It is then a characteristic of the basic version and also of the two variants that the angled portion of the angled border region 14 runs toward the active sound layer 5 in each case, although in the opposite direction in the case of the upper metal support 4.
A development has been undertaken or can be undertaken both in the basic version and also in the two variants, said development residing in the fact that the angled border region 14 merges at its border edge into a flattened portion 16. This substantially corresponds to the length of the flank 15 and extends parallel in space with respect to the remaining, planar surface region of the ceiling element 1. The angled border edge region 14 is indicated in FIG. 1 by dash-dotted lines.
As can be further gathered from FIGS. 5 and 6, the active sound layer 5 is carried continuously through until it reaches the angled region 14, specifically running as far as the border edge 17 of the ceiling element 1. The adhesive 6 also extends through as far as this point. The layers are therefore held fixedly together right into the periphery.
FIG. 5 shows a border portion of the ceiling element 1 before the formation of the angled border region 14, FIG. 6 shows the same embodiment after deep-drawing. The flattened portion 16 can serve as a fixing section with respect to the support shoulder 3.
The adhesive 6 can be applied, for example, by the spraying device 18 indicated in FIG. 3. A layer-forming spraying is not needed at all here. It is sufficient if the web regions 11 which face the spraying device 18 receive individual specks of adhesive. Also, for example when the spraying device 18 is guided in a meandering manner, portions can be missed out, with the result that only an adhesive matrix resembling hachuring is present.
Turning now to the subject-matter of the second exemplary embodiment: this ceiling element 1, which is illustrated in FIGS. 7 to 12 and can also be related to the conceptual interpretation of the first exemplary embodiment, for a ceiling D composed of a plurality of ceiling elements 1 likewise comprises a lower metal support 4 having apertures 9 separated by webs 7. Said metal support accommodates an active sound layer 5 cut to size. An upper metal support 4 (which is now illustrated) is associated with this ceiling element 1.
As regards the active sound layer 5, this is also a sound insulation layer or sound absorption layer here. This upper metal support 4 may, as illustrated in FIG. 1, have apertures 9 separated by webs 7 and therefore also has web intersections 8.
The two-layered structure, forming a hinged box, of this ceiling element 1 provides a configuration in which the upper metal support 4 is connected at its border to the lower metal support 4. The active sound layer 5 is encapsulated between the two parts in, as it were, a sandwich-like manner. In the case of a desired irreversible formation, the border connection may be realized by an edge connection, i.e. the borders of both metal supports 4 are formed such that they overlap one another. There can be a double fold here or else a simple overlap of the one metal support 4 over the border of the other.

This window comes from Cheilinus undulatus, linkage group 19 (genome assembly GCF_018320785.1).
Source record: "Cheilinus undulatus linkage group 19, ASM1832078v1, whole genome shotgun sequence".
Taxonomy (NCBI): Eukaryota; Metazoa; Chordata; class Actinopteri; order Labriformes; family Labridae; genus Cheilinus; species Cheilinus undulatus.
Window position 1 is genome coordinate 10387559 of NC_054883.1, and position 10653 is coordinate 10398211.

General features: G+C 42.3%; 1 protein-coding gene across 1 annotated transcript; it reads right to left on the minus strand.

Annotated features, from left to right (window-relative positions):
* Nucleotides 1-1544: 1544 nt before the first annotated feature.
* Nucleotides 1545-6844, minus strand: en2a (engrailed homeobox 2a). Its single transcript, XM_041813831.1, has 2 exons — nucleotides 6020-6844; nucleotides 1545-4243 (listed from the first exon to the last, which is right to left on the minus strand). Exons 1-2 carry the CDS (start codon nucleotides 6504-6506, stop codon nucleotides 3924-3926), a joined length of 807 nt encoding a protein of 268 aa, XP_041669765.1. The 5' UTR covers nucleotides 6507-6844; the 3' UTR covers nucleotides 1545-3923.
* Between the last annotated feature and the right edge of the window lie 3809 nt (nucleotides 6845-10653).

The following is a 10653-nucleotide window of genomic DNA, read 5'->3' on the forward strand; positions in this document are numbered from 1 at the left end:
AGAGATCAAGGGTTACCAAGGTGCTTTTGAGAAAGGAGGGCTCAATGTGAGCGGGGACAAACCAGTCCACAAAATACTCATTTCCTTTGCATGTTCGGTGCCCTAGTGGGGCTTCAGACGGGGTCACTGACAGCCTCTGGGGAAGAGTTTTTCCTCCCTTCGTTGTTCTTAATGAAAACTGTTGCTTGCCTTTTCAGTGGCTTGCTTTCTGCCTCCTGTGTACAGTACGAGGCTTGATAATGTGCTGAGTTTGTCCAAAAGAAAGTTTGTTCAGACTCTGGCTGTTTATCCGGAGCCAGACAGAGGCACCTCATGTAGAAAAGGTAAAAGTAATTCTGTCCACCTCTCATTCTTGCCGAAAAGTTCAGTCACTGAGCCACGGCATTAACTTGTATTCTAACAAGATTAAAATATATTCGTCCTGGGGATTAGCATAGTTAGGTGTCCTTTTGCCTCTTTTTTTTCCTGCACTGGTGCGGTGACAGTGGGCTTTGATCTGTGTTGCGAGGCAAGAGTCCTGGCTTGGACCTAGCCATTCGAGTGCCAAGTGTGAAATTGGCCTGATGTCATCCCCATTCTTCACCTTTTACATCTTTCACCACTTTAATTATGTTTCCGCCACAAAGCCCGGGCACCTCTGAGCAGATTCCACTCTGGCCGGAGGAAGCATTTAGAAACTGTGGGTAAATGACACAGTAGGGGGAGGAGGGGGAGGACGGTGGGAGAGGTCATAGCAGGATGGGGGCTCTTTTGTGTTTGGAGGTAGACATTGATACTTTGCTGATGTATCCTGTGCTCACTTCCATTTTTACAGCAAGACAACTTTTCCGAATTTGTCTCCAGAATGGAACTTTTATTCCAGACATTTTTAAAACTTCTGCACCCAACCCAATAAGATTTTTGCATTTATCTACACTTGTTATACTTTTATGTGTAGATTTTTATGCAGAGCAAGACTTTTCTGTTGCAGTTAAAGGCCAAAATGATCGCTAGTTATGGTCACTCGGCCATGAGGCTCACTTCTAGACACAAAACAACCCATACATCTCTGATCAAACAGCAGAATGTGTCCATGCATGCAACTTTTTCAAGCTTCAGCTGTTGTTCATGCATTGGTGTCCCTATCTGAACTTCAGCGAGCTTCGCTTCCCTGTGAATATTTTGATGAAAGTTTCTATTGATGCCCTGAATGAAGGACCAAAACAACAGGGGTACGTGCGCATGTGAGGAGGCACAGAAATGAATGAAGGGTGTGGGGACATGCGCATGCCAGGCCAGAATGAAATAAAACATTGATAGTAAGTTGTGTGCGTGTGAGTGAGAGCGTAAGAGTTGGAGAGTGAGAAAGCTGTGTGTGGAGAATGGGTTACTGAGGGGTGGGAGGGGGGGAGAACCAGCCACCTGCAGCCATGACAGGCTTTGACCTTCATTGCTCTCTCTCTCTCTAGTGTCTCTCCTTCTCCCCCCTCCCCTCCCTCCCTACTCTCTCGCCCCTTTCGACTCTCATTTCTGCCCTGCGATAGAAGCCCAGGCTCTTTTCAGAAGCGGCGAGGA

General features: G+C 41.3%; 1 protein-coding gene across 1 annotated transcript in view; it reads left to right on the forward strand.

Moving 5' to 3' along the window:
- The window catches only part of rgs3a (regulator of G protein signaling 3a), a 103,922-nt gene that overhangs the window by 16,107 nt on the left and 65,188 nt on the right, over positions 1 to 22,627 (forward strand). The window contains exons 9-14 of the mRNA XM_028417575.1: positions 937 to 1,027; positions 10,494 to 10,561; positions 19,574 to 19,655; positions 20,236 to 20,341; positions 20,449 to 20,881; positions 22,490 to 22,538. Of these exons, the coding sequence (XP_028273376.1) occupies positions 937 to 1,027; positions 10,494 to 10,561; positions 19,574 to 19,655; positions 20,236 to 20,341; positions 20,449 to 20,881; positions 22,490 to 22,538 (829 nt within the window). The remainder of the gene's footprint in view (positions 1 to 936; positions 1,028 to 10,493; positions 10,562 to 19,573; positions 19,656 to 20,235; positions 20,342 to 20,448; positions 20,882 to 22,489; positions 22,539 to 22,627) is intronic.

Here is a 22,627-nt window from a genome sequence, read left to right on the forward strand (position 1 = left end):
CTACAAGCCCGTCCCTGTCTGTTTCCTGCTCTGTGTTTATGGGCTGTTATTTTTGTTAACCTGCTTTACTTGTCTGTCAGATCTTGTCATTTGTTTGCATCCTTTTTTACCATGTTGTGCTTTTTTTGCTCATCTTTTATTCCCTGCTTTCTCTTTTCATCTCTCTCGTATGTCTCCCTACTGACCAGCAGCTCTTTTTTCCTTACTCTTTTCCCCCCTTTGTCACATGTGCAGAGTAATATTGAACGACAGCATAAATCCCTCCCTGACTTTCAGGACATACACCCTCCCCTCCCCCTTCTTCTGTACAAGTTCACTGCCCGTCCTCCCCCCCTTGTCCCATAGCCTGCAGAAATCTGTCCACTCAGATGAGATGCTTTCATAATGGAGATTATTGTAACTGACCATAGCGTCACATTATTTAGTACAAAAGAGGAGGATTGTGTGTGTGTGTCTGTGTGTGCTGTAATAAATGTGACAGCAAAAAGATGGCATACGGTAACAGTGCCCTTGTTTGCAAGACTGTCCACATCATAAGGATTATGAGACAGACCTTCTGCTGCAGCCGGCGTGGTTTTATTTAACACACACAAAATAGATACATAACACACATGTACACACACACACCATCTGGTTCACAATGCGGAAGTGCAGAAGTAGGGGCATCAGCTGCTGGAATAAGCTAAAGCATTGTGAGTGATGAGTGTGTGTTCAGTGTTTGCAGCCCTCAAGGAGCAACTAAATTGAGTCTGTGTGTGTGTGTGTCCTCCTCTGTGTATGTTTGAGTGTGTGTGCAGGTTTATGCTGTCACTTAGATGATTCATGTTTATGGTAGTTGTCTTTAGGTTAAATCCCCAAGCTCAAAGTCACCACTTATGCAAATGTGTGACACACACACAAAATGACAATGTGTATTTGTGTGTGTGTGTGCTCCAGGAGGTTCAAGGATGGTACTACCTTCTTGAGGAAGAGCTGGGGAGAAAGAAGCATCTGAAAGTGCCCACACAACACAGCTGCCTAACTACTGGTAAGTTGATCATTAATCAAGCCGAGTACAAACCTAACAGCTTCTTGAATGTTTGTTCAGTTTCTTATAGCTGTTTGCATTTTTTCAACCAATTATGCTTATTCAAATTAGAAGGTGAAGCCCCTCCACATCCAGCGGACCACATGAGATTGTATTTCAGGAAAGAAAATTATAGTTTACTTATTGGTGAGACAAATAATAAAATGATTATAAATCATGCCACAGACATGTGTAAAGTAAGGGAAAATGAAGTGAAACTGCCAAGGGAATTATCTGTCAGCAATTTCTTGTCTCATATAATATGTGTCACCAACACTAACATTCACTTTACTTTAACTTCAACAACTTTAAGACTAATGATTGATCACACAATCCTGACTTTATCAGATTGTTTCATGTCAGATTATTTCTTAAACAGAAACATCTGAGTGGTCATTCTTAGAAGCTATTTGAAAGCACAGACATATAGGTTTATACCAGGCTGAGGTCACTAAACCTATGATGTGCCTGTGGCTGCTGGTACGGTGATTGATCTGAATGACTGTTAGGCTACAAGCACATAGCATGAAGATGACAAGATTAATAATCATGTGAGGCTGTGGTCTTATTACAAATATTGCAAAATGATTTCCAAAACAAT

A reversible, hinged-box-like configuration of the ceiling element 1 can equally well also be achieved. For this purpose, provision is then made for the connection to be hinge-like at one border region and to be positively-locking at the opposite side. The upper metal support 4 then constitutes the cover and the lower metal support 4, which is realized as a shell, constitutes the case of a hinged box of this type. The case-like configuration also emerges from the illustration in the drawing, an illustration of the elements involved in the hinge and closing techniques being omitted, since it can easily be imagined. The mutually opposite border edges 17 may be regarded as the border regions.
A further method which can be used economically for the non-re-openable structure of the ceiling element 1 can involve connecting the upper metal support 4 and the lower metal support 4 in a material-combining manner, i.e. fixing them to one another by welding.
As already indicated, the ceiling elements 1 can be fitted at their borders into the supporting structure of the suspended ceiling.
For this purpose, the procedure in detail is as follows: in both exemplary embodiments, fixing sections 19 are associated with the ceiling elements 1. The first exemplary embodiment, as already indicated, in physical terms involves the protruding flattened portion 16 of the periphery of the ceiling element 1. In the case of a ceiling element 1 having a square layout, there are possibilities for the placement to be optionally turned through 90°.
In contrast, in the subject-matter of the second exemplary embodiment, the fixing sections 19 are realized on opposite border regions 14. They run parallel and are formed integrally. This is preferably obtained in the circumstances by deformation. Therefore, in the second exemplary embodiment, a double-layered structure is used as regards the fixing sections 19. This stabilizes the fixing section 19. The double-layered structure is obtained in a technically simple manner by folding the border under. As a result, the border regions, which may have burrs, of the metal support 4 also disappear into a concealed zone between a lower side of the upper metal support 4 and the upper side of the active sound layer 5 lying beneath it. Reference should be made to FIG. 10. So that the underside is continuously in the same plane with regard to the upper metal support 4, the border region lying on the upper side of the tucked-under tab is offset upward by the extent of a thickness of the wall.